Acetylcholine stimulates the nicotinic muscarinic receptors (M receptors).
The activation of M receptors will have 2 effects:
1. Effect on Skin blood flow: Activation of M3 on vascular endothelial cells causes increased synthesis of nitric oxide (NO), which diffuses to adjacent vascular smooth muscle cells and causes their relaxation and vasodilation.
2. Effect on the sweat glands function: Activation of Inositol polyphosphates (IPP's) causes intracellular calcium mobilization and calcium influx. The increased cytoplasmic calcium stimulates chloride channels in the apical (luminal) membrane, and potassium channels in the basolateral membrane of the secretory clear cell of the sweat glands, resulting in the efflux of both ions. Chloride enters the secretory cell via either a Na- 2Cl -K or Na - Cl cotransport system, and leaves the cells by diffusion into the lumen of the sweat duct.The movement of chloride across the apical membrane depolarizes the apical membrane and generates a negative luminal potential. This negative lumen charge then attracts sodium into the lumen across the intercellular junction (i.e. paracellular pathway). The 2 effects of the electrical stimulation process generate electrochemical reactions on the bulk of the passive electrode.
Relationship between sweat gland nerve fiber density and neuropathy impairment score
SGNFD:Sweat Gland Nerve Fiber Density
NIS-LL: Neuropathy Impairment Score in the Lower Limbs
The device generates the reference voltage signal (1.28 V), in DC or frequency (20 Hz), that is fed to the active electrode which is connected to the skin of the patient. Then the signal passes through the interstitial liquid compartment of the patient and reaches the skin in contact with passive electrode.The noise is filtered by pass the low frequency filter and then through repeaters providing galvanic isolation and then the signal processing analysis is performed at the analog-digital converter in digital code.The digital code goes through a galvanic isolation to USB controller and then is released to the slot of the USB port of the computer for the further processing analysis by the software.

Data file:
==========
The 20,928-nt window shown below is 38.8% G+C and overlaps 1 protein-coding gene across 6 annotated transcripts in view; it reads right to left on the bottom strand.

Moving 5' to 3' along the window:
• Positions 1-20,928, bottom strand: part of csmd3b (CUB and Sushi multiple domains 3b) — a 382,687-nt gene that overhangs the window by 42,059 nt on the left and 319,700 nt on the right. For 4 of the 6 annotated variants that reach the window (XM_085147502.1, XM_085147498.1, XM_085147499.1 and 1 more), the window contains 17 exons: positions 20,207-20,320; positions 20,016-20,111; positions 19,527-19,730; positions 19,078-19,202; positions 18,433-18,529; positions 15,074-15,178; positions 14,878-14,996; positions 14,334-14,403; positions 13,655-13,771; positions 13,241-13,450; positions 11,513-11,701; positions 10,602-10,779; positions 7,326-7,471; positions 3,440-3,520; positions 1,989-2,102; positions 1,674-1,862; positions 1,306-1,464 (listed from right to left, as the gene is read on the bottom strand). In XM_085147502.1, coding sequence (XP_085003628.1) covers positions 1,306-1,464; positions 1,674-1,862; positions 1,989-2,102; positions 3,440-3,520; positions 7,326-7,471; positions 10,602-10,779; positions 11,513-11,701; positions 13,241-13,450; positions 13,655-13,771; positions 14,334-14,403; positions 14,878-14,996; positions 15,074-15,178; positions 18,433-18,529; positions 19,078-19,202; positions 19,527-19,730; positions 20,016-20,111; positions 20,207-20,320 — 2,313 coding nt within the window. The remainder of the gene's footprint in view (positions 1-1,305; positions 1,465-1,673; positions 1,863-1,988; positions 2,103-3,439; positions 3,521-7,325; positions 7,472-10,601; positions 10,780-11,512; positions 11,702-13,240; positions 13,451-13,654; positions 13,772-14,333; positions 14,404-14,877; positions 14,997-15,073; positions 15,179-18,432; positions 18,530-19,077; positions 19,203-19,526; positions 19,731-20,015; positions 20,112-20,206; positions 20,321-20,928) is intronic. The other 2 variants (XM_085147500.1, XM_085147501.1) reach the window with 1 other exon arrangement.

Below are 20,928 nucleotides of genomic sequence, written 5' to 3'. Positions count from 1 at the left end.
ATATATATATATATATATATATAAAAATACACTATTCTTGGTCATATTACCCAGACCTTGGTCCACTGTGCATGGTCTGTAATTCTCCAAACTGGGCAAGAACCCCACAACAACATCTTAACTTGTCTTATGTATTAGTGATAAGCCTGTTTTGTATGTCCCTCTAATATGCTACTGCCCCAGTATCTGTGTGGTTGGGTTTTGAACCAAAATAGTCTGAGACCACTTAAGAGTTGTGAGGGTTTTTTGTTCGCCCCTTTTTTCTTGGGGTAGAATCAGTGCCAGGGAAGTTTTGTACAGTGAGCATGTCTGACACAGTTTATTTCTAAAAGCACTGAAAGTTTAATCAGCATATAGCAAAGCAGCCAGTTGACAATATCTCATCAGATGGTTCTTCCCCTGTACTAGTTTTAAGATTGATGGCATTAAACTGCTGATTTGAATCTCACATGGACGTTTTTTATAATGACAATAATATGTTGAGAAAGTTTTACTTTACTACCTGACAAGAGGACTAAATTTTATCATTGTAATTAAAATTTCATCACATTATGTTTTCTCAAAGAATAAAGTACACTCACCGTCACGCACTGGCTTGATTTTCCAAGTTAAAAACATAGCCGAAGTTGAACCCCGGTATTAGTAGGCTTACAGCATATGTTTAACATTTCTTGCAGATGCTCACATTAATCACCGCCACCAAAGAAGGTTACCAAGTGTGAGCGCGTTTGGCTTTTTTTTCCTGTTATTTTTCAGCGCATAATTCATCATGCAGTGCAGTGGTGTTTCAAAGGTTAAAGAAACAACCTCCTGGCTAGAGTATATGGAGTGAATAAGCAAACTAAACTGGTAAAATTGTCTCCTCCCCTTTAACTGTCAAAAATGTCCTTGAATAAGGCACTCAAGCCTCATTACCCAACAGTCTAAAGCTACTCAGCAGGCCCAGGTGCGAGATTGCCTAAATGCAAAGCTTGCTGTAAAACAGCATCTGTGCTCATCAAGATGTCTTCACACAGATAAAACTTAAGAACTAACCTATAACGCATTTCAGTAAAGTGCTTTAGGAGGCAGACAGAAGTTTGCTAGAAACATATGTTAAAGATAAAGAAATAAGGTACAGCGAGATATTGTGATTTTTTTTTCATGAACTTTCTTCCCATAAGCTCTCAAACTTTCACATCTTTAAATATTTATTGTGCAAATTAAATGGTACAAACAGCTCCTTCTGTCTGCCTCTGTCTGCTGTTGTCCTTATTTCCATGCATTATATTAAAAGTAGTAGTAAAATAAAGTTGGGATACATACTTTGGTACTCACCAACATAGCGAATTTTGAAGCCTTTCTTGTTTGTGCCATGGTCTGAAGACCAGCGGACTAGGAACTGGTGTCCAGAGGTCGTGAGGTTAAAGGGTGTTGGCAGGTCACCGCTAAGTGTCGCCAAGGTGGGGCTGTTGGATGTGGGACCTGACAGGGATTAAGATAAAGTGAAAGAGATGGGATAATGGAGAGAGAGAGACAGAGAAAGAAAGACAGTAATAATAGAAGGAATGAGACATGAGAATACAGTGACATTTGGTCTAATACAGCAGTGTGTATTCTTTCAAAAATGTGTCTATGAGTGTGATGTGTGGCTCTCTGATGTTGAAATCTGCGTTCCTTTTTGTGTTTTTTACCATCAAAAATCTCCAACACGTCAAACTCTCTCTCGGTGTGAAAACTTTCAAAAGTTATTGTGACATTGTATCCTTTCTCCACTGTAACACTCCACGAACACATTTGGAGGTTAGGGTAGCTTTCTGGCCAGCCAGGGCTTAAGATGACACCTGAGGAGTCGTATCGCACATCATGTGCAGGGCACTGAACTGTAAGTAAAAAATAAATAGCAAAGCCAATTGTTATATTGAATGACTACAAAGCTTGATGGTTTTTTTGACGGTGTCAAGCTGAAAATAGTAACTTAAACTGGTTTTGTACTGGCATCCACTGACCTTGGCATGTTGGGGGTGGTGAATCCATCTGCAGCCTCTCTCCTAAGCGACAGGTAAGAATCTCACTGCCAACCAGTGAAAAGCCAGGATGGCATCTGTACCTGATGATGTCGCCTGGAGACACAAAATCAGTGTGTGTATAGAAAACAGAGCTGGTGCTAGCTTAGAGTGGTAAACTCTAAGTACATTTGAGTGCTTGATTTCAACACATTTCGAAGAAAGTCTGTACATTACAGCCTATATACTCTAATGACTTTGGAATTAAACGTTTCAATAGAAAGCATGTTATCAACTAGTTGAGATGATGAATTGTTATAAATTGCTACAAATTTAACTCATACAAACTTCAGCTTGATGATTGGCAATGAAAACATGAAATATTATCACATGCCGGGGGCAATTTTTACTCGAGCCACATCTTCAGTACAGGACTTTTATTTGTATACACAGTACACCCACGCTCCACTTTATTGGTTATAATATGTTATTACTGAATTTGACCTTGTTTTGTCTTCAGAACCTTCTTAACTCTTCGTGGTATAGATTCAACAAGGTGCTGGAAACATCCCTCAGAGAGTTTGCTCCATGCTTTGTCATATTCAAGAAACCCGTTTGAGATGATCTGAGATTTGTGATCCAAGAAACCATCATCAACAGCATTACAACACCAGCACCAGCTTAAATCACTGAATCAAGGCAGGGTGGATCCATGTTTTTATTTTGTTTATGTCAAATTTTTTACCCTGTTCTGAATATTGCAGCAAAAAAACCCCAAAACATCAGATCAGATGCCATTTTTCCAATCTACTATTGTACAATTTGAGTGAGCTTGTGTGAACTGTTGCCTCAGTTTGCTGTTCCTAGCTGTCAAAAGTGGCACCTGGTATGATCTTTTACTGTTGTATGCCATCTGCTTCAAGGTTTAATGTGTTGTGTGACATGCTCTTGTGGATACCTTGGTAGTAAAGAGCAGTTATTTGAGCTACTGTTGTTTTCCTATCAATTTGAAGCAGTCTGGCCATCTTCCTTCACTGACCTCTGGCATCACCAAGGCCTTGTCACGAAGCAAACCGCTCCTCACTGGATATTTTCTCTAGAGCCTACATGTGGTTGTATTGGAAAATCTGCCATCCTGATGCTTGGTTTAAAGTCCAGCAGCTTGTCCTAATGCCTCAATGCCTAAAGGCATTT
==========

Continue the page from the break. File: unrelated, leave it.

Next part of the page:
Software and new process of measurement
The software receives the digital code of the ADC and display the values in a graphic.
During the measurement, the software controls the sequence for each electrode activation and the polarity of the signal (electrical stimulation).
For each pair of electrode, the sequence and Polarity are as follow: Phase 1 the polarity is from cathode to anode during 30 seconds and then in phase 2 the polarity is switched from anode to cathode which generate a peak named peak phase 2
Phase 3 the polarity is from anode to cathode during 30 seconds and then in phase 4 the polarity is switched from cathode to anode which generate a peak named peak phase4
Time between the switch of polarity and peaks:
The peak cathode time is immediate, no delay.
The peak anode time is between 1 and 2 seconds:This time is named Latency.
Then, the software converts the ADC digital code in Voltage (mV) and Intensity (mA) according to the ACD manufacturer table.
Using the Ohm law formula the software converts also the data in Resistance (KOhm) and then in Conductance (micro Siemens) In fact, the patented LD technology process is based upon the switch of polarity during the measurement of each pathway between the pair of electrode and this method has the possibility to separate the 2 effects of the electrical stimulation of the C-Fiber.
The Chloride ions cannot discharge in the cathode due to the electronegativity and therefore we have in the cathode only the effect of the induced vasodilation (skin blood flow) and in anode the effect of the release of the chloride ions (C-fiber density). I.e.chart flow of the process
Chart flow of the new process of evaluation of the sudomotor activity.
Phase 1: the Current is sending from cathode E1 to anode E2.